The second example concerns low back pain. While the lumbar discs may in fact be pain generators in a minority of cases of acute low back pain, the question as to the origin of the pain creation is still unresolved for the remaining 80% of cases. However, recently it was shown that the lumbar fascia contains a very high density of free nerve endings which are substance P positive; i.e. which are potential nociceptors. It has also been shown, that when there is an inflammation in another tissue innervated by the same spinal segement, the dorsal horn neurons in the spinal horn react to the slightest stimulation of the nerve endings in the lumbar fascia with a nociceptive response. In addition, it has been shown that the posterior layer of the lumbar fascia tends to be thicker and shows less shearing motion during forward bending than in healthy controls. There are also surgical reports which demonstrate a high occurrence of tissue tearing and hernias within the lumbar fascia of people who are getting surgery for acute low back pain. This suggests that micro tearing, inflammation and sensitization of the posterior layer of the lumbar fascia could be a frequent source of low back pain. This has of course wide implications not only for rehabilitation but also for preventative medicine and also for the sports and exercise oriented practitioners which are aiming at injury prevention.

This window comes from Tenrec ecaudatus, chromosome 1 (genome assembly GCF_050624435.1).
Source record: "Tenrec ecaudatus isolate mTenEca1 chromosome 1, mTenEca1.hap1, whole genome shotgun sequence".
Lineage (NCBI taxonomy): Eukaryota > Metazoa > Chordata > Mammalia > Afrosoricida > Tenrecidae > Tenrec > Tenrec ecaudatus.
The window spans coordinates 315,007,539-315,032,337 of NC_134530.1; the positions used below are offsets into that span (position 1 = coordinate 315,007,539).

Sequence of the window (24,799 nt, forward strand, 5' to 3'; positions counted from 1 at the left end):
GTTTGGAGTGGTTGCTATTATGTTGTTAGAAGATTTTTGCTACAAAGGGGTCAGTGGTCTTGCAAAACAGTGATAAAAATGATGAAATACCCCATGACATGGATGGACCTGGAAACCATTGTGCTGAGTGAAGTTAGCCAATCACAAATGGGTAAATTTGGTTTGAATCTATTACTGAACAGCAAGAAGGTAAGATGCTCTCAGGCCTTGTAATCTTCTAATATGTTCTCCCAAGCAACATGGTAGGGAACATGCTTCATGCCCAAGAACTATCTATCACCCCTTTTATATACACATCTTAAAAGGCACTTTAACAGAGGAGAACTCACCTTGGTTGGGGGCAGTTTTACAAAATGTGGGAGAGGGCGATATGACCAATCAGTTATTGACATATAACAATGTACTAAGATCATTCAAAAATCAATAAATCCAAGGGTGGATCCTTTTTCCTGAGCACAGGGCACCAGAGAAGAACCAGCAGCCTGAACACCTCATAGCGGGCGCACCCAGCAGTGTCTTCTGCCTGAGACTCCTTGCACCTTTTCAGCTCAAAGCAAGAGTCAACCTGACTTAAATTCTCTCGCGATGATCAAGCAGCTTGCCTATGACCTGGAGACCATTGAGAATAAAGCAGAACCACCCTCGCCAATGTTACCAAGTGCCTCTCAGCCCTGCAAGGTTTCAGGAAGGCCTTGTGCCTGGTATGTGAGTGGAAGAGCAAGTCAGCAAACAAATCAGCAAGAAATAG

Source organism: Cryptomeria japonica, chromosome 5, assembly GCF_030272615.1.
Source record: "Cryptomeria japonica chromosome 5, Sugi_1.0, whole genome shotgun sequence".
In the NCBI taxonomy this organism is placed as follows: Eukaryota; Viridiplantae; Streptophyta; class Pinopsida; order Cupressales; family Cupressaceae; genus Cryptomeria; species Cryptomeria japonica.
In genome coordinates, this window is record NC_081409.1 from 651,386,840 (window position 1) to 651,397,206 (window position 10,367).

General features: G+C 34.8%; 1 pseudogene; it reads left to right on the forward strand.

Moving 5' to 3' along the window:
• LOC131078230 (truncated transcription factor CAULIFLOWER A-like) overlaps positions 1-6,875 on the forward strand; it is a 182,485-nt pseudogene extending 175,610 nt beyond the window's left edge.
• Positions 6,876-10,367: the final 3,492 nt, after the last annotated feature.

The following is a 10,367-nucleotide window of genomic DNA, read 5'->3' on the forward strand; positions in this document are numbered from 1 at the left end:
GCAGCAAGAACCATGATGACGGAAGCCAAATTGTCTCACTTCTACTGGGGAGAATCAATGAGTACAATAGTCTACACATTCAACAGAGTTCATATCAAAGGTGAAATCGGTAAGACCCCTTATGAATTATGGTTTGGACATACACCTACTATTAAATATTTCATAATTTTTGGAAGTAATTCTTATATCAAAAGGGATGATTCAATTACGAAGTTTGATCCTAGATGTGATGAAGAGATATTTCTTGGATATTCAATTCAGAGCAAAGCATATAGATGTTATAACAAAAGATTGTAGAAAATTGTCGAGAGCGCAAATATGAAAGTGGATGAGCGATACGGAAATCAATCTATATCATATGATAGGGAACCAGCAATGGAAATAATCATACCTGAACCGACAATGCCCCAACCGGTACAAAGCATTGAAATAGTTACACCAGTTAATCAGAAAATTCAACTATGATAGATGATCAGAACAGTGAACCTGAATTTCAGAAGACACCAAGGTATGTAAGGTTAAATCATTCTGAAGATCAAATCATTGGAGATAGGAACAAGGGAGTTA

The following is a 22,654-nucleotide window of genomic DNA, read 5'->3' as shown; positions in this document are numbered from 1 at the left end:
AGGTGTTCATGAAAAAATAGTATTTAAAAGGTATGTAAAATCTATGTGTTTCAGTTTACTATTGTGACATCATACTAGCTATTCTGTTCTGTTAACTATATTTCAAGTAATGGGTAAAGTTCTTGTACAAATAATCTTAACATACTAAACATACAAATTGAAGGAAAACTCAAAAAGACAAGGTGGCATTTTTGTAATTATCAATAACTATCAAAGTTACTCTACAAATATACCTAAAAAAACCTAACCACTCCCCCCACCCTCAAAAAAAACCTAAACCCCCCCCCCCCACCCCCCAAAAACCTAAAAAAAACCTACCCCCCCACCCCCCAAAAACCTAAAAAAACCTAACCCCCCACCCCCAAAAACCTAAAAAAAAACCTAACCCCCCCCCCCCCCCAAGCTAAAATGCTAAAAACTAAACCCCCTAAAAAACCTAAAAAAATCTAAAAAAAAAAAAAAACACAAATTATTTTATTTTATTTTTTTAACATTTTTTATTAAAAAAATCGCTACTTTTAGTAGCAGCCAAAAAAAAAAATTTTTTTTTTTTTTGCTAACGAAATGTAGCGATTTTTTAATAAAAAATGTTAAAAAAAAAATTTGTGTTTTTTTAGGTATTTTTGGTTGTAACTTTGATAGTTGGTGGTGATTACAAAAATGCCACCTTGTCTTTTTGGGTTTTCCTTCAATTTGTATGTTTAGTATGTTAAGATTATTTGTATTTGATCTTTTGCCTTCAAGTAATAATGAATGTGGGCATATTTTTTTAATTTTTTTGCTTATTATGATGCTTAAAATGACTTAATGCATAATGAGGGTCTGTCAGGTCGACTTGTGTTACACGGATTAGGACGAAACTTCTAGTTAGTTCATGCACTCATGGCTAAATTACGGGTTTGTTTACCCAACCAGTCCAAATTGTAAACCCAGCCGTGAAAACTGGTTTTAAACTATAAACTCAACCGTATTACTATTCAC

Being a Rolfing myself, I would be curious to hear how you are combining your clinical work as a Rolfer with your life as a researcher.